Metro: The nearest metro station to the Bao’en Temple is Zhonghua Gate on line 1. After getting out of the station from Exit 2, walk about 700 meters to the northeast to get to the temple.

Hand-Picked Activities for You

Highlights of Bao’en Temple

Porcelain Tower of Nanjing

porcelain tower of nanjing

Lingli Pagoda or Porcelain Tower of Nanjing, an architectural gem nestled behind the main hall, was constructed in 1412 and completed in 1428. This nine-story, octagonal pagoda soars to a height of 78.2 meters, and its gleaming white porcelain cladding, along with its ornate latticed arches, make it a truly captivating sight. The pagoda chamber is square in shape, and its eaves, brackets, parapets, and railings are adorned with colorful glazed bricks featuring Buddhist motifs like lions, white elephants, and flying sheep. As twilight falls, 144 bright oil lamps are lit atop the Porcelain Pagoda, illuminating the night and casting a radiant glow that can be seen from miles away, even on the waters of the Yangtze River.

Buddha Crown Sarira

buddha relics in bao'en temple, nanjing

The most sacred relic housed within Bao’en Temple is the Buddha’s Crown Sarira, one of the most precious relics attributed to Gautama Buddha. This unique relic is the only one of its kind remaining in the world. It is a complete skull measuring 35 centimeters in circumference with a diameter of 10 centimeters. Its distinct yellow-black coloration and clear perforations make it a highly significant religious artifact. Discovered in the underground palace of Bao’en Temple in 2008, the sarira was stored in a set of five nested containers, including a stone casket, iron casket, Ashoka Stupa, golden coffin, and silver funeral case.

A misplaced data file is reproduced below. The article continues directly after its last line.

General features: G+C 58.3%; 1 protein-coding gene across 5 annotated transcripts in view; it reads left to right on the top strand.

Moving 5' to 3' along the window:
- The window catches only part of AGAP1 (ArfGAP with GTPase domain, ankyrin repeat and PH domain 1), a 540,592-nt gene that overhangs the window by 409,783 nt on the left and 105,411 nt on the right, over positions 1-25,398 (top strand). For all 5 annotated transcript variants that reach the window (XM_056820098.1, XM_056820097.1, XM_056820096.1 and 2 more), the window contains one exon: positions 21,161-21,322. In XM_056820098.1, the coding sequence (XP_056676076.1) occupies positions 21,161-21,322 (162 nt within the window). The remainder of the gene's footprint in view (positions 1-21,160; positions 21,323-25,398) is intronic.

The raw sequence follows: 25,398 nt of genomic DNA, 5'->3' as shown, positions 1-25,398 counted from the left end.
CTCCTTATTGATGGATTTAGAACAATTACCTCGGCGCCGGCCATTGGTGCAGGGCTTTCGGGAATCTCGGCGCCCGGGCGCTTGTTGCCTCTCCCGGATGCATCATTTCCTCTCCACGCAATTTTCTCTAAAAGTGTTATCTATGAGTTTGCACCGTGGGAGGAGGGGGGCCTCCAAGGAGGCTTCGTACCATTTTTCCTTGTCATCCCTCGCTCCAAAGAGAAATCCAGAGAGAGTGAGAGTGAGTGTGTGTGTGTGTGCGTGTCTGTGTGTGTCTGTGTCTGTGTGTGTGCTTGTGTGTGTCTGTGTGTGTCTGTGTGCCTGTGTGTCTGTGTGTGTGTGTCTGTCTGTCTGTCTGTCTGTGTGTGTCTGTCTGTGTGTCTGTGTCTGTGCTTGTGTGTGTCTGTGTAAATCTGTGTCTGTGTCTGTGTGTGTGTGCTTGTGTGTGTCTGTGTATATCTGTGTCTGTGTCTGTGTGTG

Cultural Relics

cultural relics in bao'en temple in nanjing

The excavation efforts at Bao’en Temple, which spanned from early 2007 to 2014, unearthed a treasure trove of over 20,000 artifacts, in addition to the Buddha’s Crown Sarira. Among these treasures, the gilded Seven-Treasure Ashoka Stupa stands out as a magnificent piece, measuring 1.1 meters in height and 40 centimeters in width, with a total weight of 50 kilograms. It is the largest Ashoka Stupa of its kind ever discovered in China and the world. The stupa is adorned with gemstones and intricate carvings of Buddha images and scriptures, while four sides of the stupa base feature large-scale Buddhist narrative paintings that depict significant deeds from the Buddha’s previous lives.